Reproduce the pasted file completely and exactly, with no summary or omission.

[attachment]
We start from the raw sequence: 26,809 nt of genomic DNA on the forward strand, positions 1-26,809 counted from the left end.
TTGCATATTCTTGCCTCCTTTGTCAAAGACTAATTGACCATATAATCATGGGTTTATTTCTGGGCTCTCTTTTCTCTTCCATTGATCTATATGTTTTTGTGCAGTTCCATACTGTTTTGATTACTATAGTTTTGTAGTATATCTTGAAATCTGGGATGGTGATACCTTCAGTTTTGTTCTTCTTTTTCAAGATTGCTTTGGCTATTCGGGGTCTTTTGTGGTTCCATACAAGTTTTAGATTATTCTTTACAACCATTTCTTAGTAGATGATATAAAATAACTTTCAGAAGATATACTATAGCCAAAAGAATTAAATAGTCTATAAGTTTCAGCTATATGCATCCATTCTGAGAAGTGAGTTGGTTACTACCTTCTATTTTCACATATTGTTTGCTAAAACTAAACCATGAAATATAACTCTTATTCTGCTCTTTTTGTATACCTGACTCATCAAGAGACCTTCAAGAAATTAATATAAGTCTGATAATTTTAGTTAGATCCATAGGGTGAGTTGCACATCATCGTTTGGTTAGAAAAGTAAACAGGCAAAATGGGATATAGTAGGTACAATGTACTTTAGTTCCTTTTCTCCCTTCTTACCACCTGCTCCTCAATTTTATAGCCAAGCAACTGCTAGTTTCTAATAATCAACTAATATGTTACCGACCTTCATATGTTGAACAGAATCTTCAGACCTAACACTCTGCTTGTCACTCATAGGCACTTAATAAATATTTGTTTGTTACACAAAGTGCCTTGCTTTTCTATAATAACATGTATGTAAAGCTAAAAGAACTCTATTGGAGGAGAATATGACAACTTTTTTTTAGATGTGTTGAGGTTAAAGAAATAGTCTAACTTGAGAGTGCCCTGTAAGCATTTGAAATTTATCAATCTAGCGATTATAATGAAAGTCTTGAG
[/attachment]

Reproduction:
We start from the raw sequence: 26,809 nt of genomic DNA on the forward strand, positions 1-26,809 counted from the left end.
TTGCATATTCTTGCCTCCTTTGTCAAAGACTAATTGACCATATAATCATGGGTTTATTTCTGGGCTCTCTTTTCTCTTCCATTGATCTATATGTTTTTGTGCAGTTCCATACTGTTTTGATTACTATAGTTTTGTAGTATATCTTGAAATCTGGGATGGTGATACCTTCAGTTTTGTTCTTCTTTTTCAAGATTGCTTTGGCTATTCGGGGTCTTTTGTGGTTCCATACAAGTTTTAGATTATTCTTTACAACCATTTCTTAGTAGATGATATAAAATAACTTTCAGAAGATATACTATAGCCAAAAGAATTAAATAGTCTATAAGTTTCAGCTATATGCATCCATTCTGAGAAGTGAGTTGGTTACTACCTTCTATTTTCACATATTGTTTGCTAAAACTAAACCATGAAATATAACTCTTATTCTGCTCTTTTTGTATACCTGACTCATCAAGAGACCTTCAAGAAATTAATATAAGTCTGATAATTTTAGTTAGATCCATAGGGTGAGTTGCACATCATCGTTTGGTTAGAAAAGTAAACAGGCAAAATGGGATATAGTAGGTACAATGTACTTTAGTTCCTTTTCTCCCTTCTTACCACCTGCTCCTCAATTTTATAGCCAAGCAACTGCTAGTTTCTAATAATCAACTAATATGTTACCGACCTTCATATGTTGAACAGAATCTTCAGACCTAACACTCTGCTTGTCACTCATAGGCACTTAATAAATATTTGTTTGTTACACAAAGTGCCTTGCTTTTCTATAATAACATGTATGTAAAGCTAAAAGAACTCTATTGGAGGAGAATATGACAACTTTTTTTTAGATGTGTTGAGGTTAAAGAAATAGTCTAACTTGAGAGTGCCCTGTAAGCATTTGAAATTTATCAATCTAGCGATTATAATGAAAGTCTTGAG